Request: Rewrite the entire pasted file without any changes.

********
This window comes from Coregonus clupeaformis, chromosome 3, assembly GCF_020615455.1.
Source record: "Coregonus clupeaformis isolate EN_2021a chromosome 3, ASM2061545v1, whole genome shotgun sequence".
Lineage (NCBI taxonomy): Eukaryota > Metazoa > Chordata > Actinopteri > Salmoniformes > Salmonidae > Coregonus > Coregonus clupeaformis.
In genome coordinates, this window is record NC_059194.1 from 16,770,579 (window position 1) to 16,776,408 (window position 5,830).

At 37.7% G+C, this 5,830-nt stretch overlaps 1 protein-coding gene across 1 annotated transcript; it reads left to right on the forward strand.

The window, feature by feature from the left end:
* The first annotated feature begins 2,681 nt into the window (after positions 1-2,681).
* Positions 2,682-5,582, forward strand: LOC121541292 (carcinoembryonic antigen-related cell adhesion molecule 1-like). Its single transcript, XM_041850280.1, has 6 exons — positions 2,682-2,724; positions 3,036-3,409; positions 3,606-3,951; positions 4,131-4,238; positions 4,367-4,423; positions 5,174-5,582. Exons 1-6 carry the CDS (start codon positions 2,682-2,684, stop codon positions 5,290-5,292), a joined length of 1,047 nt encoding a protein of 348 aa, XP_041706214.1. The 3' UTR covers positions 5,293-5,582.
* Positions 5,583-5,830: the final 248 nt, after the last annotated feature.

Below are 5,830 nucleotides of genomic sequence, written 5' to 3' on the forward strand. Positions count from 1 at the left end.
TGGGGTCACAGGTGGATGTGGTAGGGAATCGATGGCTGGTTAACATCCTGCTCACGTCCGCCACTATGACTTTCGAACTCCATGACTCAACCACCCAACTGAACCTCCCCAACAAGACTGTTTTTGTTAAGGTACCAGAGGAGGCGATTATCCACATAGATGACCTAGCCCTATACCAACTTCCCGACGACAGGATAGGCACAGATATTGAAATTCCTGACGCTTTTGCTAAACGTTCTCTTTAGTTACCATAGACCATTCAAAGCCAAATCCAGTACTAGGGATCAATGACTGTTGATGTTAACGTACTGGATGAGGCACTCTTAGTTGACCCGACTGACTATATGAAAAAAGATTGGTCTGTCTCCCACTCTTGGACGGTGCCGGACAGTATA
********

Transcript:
This window comes from Coregonus clupeaformis, chromosome 3, assembly GCF_020615455.1.
Source record: "Coregonus clupeaformis isolate EN_2021a chromosome 3, ASM2061545v1, whole genome shotgun sequence".
Lineage (NCBI taxonomy): Eukaryota > Metazoa > Chordata > Actinopteri > Salmoniformes > Salmonidae > Coregonus > Coregonus clupeaformis.
In genome coordinates, this window is record NC_059194.1 from 16,770,579 (window position 1) to 16,776,408 (window position 5,830).

At 37.7% G+C, this 5,830-nt stretch overlaps 1 protein-coding gene across 1 annotated transcript; it reads left to right on the forward strand.

The window, feature by feature from the left end:
* The first annotated feature begins 2,681 nt into the window (after positions 1-2,681).
* Positions 2,682-5,582, forward strand: LOC121541292 (carcinoembryonic antigen-related cell adhesion molecule 1-like). Its single transcript, XM_041850280.1, has 6 exons — positions 2,682-2,724; positions 3,036-3,409; positions 3,606-3,951; positions 4,131-4,238; positions 4,367-4,423; positions 5,174-5,582. Exons 1-6 carry the CDS (start codon positions 2,682-2,684, stop codon positions 5,290-5,292), a joined length of 1,047 nt encoding a protein of 348 aa, XP_041706214.1. The 3' UTR covers positions 5,293-5,582.
* Positions 5,583-5,830: the final 248 nt, after the last annotated feature.

Below are 5,830 nucleotides of genomic sequence, written 5' to 3' on the forward strand. Positions count from 1 at the left end.
TGGGGTCACAGGTGGATGTGGTAGGGAATCGATGGCTGGTTAACATCCTGCTCACGTCCGCCACTATGACTTTCGAACTCCATGACTCAACCACCCAACTGAACCTCCCCAACAAGACTGTTTTTGTTAAGGTACCAGAGGAGGCGATTATCCACATAGATGACCTAGCCCTATACCAACTTCCCGACGACAGGATAGGCACAGATATTGAAATTCCTGACGCTTTTGCTAAACGTTCTCTTTAGTTACCATAGACCATTCAAAGCCAAATCCAGTACTAGGGATCAATGACTGTTGATGTTAACGTACTGGATGAGGCACTCTTAGTTGACCCGACTGACTATATGAAAAAAGATTGGTCTGTCTCCCACTCTTGGACGGTGCCGGACAGTATA